The above treatment of the root is purely synchronic, as we have taken into consideration only the facts of present-day English. But the same problem of the morpheme serving as the main signal of a given lexical meaning is studied in etymology. Thus, when approached historically or diachronically the word heart will be classified as Common Germanic. One will look for cognates, i.e. words descended from a common ancestor. The cognates of heart are the Latin cor, whence cordial hearty, sincere, and so cordially and cordiality, also the Greek kardia, whence English cardiac condition. The cognates outside the English vocabulary are the Russian cep, the German Herz, the Spanish corazon and other words.

To emphasise the difference between the synchronic and the diachronic treatment, we shall call the common element of cognate words in different languages not their root but their radical element.


These two types of approach, synchronic and diachronic, give rise to two different principles of arranging morphologically related words into groups. In the first case series of words with a common root morpheme in which derivatives are opposable to their unsuffixed and unprefixed bases, are combined, f. heart, hearty, etc. The second grouping results in families of historically cognate words, f. heart, cor (Lat), Herz (Germ), etc.

Unlike roots, affixes are always bound forms. The difference between suffixes and prefixes, it will be remembered, is not confined to their respective position, suffixes being fixed after and prefixes fixed before the stem. It also concerns their function and meaning.

A suffix is a derivational morpheme following the stem and forming a new derivative in a different part of speech or a different word class, f. -en, -y, -less in hearten, hearty, heartless. When both the underlying and the resultant forms belong to the same part of speech, the suffix serves to differentiate between lexico-grammatical classes by rendering some very general lexico-grammatical meaning. For instance, both -ify and -er are verb suffixes, but the first characterises causative verbs, such as horrify, purify, rarefy, simplify, whereas the second is mostly typical of frequentative verbs: flicker, shimmer, twitter and the like.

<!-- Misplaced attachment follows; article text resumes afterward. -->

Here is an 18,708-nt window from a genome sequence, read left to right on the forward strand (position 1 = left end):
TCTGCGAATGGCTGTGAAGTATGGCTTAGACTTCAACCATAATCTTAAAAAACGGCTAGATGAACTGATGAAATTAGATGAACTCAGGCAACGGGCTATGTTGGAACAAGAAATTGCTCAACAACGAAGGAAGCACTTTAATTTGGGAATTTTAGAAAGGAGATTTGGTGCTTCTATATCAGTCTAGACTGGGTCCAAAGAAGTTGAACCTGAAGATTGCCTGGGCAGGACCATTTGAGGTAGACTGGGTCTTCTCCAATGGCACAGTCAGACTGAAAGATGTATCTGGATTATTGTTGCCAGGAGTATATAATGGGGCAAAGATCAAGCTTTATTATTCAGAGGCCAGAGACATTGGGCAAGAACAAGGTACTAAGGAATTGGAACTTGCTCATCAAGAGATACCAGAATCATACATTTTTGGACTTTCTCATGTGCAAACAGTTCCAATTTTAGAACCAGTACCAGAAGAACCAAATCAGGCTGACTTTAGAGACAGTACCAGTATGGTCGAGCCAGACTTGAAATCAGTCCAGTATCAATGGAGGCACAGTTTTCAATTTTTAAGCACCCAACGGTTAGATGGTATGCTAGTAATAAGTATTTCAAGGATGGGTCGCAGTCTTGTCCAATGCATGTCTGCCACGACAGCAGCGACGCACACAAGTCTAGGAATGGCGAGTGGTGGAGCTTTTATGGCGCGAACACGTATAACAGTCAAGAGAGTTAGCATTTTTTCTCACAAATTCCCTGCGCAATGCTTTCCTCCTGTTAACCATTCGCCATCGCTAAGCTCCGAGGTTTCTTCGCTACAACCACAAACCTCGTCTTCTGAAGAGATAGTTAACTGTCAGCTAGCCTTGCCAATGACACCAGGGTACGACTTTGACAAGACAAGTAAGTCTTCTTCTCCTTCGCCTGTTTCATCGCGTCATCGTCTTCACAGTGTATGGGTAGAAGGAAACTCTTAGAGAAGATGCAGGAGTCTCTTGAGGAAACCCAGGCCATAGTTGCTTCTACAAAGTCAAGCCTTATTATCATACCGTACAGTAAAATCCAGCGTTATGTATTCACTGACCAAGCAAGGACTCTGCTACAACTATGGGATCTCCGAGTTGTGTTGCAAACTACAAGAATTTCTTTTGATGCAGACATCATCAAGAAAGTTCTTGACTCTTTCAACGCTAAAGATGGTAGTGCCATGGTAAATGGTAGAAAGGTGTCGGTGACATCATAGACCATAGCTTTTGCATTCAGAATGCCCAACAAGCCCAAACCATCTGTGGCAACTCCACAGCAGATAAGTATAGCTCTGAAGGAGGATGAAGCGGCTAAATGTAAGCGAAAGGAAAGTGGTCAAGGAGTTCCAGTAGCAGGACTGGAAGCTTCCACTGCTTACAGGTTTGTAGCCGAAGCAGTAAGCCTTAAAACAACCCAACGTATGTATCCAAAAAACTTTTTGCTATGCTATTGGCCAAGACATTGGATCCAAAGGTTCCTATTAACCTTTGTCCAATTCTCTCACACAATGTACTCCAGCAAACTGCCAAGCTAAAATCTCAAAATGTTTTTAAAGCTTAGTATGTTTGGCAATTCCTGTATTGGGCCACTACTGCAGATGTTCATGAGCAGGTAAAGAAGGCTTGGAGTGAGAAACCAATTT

If we realise that suffixes render the most general semantic component of the words lexical meaning by marking the general class of phenomena to which the referent of the word belongs, the reason why suffixes are as a rule semantically fused with the stem stands explained.

A prefix is a derivational morpheme standing before the root and modifying meaning, cf. hearten dishearten. It is only with verbs and statives that a prefix may serve to distinguish one part of speech from another, like in earth n unearth v, sleep n asleep (stative).

It is interesting that as a prefix en- may carry the same meaning of being or bringing into a certain state as the suffix -en, f. enable, encamp, endanger, endear, enslave and fasten, darken, deepen, lengthen, strengthen.

Preceding a verb stem, some prefixes express the difference between a transitive and an intransitive verb: stay v and outstay (sb) vt. With a few exceptions prefixes modify the stem for time (pre-, post-), place (in-, ad-) or negation (un-, dis-) and remain semantically rather independent of the stem.

An infix is an affix placed within the word, like -n- in stand. The type is not productive.

An affix should not be confused with a combining form. A combining form is also a bound form but it can be distinguished from an affix historically by the fact that it is always borrowed from another language, namely, from Latin or Greek, in which it existed as a free form, i.e. a separate word, or also as a combining form. They differ from all other borrowings in that they occur in compounds and derivatives that did not exist in their original language but were formed only in modern times in English, Russian, French, etc., f. polyclinic, polymer; stereophonic, stereoscopic, telemechanics, television. Combining forms are mostly international. Descriptively a combining form differs from an affix, because it can occur as one constituent of a form whose only other constituent is an affix, as in graphic, cyclic.

Also affixes are characterised either by preposition with respect to the root (prefixes) or by postposition (suffixes), whereas the same combining form may occur in both positions. Cf. phonograph, phonology and telephone, microphone, etc.